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Preliminary Loss Reports (PLRs)

About Preliminary Loss Reports (PLRs)

Preliminary Loss Reports provide leaders with awareness of Army loss and highlight potential trends that affect combat readiness. Within 72 hours of a loss, PLRs provide a synopsis of the incident: unit, date of loss, description of the activity at the time of the death. PLRs do not identify root causes of an accident, as the investigation is ongoing. Further details will be available later on RMIS (account required).

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PLR 23-008 - PMV2 Mishap Claims One Soldier's Life

A Specialist assigned to Fort Hood, Texas, died in a PMV-2 mishap 3 November 2022 in Killeen, Texas, at 2130 local. The Soldier was on PCS leave when his motorcycle collided with an SUV that pulled out in front of him. The collision ejected the Soldier from the motorcycle and over the SUV. The Killeen Police Department (KPD) responded and pronounced the Soldier dead at the scene. He was wearing the mandatory personal protective equipment. It is currently unknown if speed or alcohol were contributing factors. The Soldier’s completion of the required Motorcycle Safety Foundation training has not been verified. The unit/safety points of contact are waiting for KPD to release its final report.

Since 2018, the Army has lost an average of 24 Soldiers a year to off-duty PMV-2 mishaps. This mishap was the third PMV-2 fatality of FY23.


Riding a motorcycle is incredibly fun, but it can also be quite dangerous. Unlike passenger car drivers, motorcycle riders have nothing to protect them but helmets and safety gear, so when accidents occur, they tend to be serious.

While getting on a motorcycle and hitting the open road will always come with a little risk since there’s no way to control how other riders and drivers behave, there are ways motorcyclists can reduce their chances of getting into accidents. Read on to find some safety tips that will help.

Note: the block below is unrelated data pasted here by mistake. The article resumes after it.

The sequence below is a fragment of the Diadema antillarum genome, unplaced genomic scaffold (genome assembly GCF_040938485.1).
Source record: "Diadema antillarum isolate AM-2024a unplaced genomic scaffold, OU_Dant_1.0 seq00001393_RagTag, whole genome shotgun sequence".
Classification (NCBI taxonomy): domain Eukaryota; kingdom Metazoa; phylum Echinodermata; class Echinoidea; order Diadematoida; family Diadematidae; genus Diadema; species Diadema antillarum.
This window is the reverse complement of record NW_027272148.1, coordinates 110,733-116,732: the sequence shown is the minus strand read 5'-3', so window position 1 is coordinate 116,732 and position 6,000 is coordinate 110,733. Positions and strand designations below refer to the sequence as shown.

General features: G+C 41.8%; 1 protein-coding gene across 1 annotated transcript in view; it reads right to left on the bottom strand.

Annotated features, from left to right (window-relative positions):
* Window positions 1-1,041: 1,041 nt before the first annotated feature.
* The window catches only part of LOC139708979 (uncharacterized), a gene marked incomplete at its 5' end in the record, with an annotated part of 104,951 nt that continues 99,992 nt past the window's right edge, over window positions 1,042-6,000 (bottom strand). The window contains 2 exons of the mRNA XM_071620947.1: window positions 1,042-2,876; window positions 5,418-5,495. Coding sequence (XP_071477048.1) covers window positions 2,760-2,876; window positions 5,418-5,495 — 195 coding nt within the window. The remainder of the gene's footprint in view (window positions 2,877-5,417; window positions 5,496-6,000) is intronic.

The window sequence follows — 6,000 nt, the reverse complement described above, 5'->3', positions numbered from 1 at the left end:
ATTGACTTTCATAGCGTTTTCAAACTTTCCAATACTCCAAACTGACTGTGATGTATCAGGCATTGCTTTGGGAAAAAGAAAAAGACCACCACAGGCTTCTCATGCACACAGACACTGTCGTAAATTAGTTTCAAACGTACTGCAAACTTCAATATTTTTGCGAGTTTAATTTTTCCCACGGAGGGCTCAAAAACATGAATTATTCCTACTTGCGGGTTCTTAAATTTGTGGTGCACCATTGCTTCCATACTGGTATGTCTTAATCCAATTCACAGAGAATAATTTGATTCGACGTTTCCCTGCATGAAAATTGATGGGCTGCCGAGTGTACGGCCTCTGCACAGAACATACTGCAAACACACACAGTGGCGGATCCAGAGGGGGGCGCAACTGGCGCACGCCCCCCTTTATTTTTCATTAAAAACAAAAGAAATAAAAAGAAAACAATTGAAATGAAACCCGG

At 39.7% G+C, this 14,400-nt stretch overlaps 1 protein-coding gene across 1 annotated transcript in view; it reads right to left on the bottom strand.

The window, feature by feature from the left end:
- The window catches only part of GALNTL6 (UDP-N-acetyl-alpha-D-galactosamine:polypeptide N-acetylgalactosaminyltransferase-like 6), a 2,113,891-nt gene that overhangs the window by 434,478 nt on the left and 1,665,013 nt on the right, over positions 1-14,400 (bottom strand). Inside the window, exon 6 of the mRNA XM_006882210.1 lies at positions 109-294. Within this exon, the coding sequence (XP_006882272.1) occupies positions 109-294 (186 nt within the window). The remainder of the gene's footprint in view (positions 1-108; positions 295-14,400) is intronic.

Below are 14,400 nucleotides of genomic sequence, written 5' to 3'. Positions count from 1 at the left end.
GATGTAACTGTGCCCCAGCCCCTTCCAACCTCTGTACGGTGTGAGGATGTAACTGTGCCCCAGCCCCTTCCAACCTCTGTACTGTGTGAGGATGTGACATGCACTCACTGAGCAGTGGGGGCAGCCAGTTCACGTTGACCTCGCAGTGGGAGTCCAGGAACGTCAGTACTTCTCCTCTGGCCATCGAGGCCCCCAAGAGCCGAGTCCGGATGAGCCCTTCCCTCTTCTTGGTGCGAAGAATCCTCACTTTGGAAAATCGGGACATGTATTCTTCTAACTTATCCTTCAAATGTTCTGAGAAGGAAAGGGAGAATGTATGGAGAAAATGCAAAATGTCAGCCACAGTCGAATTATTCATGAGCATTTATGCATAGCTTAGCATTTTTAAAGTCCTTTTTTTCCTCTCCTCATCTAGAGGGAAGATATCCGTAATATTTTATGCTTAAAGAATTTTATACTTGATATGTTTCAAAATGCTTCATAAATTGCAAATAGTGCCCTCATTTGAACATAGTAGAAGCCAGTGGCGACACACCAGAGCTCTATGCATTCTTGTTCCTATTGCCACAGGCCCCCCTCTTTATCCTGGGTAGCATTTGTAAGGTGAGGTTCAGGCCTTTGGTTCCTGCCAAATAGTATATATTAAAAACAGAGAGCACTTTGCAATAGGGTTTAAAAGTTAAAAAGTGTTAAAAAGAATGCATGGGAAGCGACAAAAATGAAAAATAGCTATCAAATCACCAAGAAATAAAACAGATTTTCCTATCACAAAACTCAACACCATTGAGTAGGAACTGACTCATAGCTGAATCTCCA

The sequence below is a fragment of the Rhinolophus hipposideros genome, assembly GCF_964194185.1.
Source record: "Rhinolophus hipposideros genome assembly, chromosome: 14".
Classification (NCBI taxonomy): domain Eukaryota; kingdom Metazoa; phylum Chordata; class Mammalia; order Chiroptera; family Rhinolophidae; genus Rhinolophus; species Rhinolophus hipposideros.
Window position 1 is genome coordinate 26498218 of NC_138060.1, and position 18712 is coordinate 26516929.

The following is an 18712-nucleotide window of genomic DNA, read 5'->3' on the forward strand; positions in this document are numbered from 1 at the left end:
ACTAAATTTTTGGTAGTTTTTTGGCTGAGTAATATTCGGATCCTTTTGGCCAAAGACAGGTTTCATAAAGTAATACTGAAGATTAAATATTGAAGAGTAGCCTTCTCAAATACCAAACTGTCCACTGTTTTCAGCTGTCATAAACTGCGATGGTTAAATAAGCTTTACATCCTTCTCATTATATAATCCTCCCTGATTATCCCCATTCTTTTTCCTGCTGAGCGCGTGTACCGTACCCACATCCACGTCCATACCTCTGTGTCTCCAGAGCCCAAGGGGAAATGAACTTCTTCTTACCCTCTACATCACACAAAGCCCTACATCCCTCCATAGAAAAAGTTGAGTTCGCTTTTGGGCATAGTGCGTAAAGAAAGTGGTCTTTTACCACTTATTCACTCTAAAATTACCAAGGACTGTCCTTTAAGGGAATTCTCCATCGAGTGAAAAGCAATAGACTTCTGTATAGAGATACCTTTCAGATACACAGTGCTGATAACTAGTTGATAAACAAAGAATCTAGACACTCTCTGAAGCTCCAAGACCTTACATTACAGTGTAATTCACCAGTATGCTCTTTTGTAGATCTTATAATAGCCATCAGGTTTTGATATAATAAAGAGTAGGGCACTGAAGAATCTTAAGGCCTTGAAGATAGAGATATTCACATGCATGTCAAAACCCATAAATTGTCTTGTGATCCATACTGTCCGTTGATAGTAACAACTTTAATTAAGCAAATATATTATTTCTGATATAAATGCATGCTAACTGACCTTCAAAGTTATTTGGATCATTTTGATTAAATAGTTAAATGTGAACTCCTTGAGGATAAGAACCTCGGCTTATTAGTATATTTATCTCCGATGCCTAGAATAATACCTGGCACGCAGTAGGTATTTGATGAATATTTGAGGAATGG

1. Ride Defensively
The most common type of motorcycle crash is a left-turn accident. While not all of them can be avoided, defensive riding can make a difference.

Pay attention to what drivers are doing. If there’s a car waiting at an intersection to turn, assume the driver won’t notice an oncoming motorcycle unless he or she makes eye contact. If there’s a gap in traffic or a driver pulling onto the road who looks a little too anxious to make a turn, those are also signs that it’s time to slow down, get in the other lane if possible, and be prepared to take evasive maneuvers.

2. Stay Out of Blind Spots
Lane-switching accidents are almost as common as left-turn crashes. They occur primarily when riders are in drivers’ blind spots when cars switch lanes. As with avoiding left-turn crashes, it’s important to drive defensively and pay attention to what drivers are doing since they are less likely to see motorcycles, even when they are in clear view. Look for signs that a driver is about to make a lane change, such as:
•Using turn signals
•Checking mirrors
•Swiveling the head to check blind spots
•Turning the wheels

It’s also very important to stay out of blind spots by speeding up or slowing down. The best way for a rider to tell if he or she is in a driver’s blind spot is to look at the mirrors and check to see if the driver’s face is visible. If a rider can make eye contact with a driver, the driver should also be able to see the motorcycle.

3. Follow the Four R’s
Head-on collisions are less common than the two types of accidents described above, but they’re also more likely to be fatal. The National Safety Council sets forth guidelines for motorcyclists about how to avoid head-on collisions. They recommend following the four R’s. Motorcyclists should always:
•Read the road
•Drive on the Right side
•Reduce speed
•Ride off the road when an accident seems imminent

Reading the road refers to paying attention to what other drivers are doing. Driving on the right side is obvious and doing so makes it easier to merge onto the shoulder to the right to avoid head-on collisions. Reducing speed means slowing down as soon as a car starts swerving or a driver stops paying attention, which is important because even a 10-mph difference can be lifesaving.

Tips provided by Ada Martin for Poler Stuff
 

 

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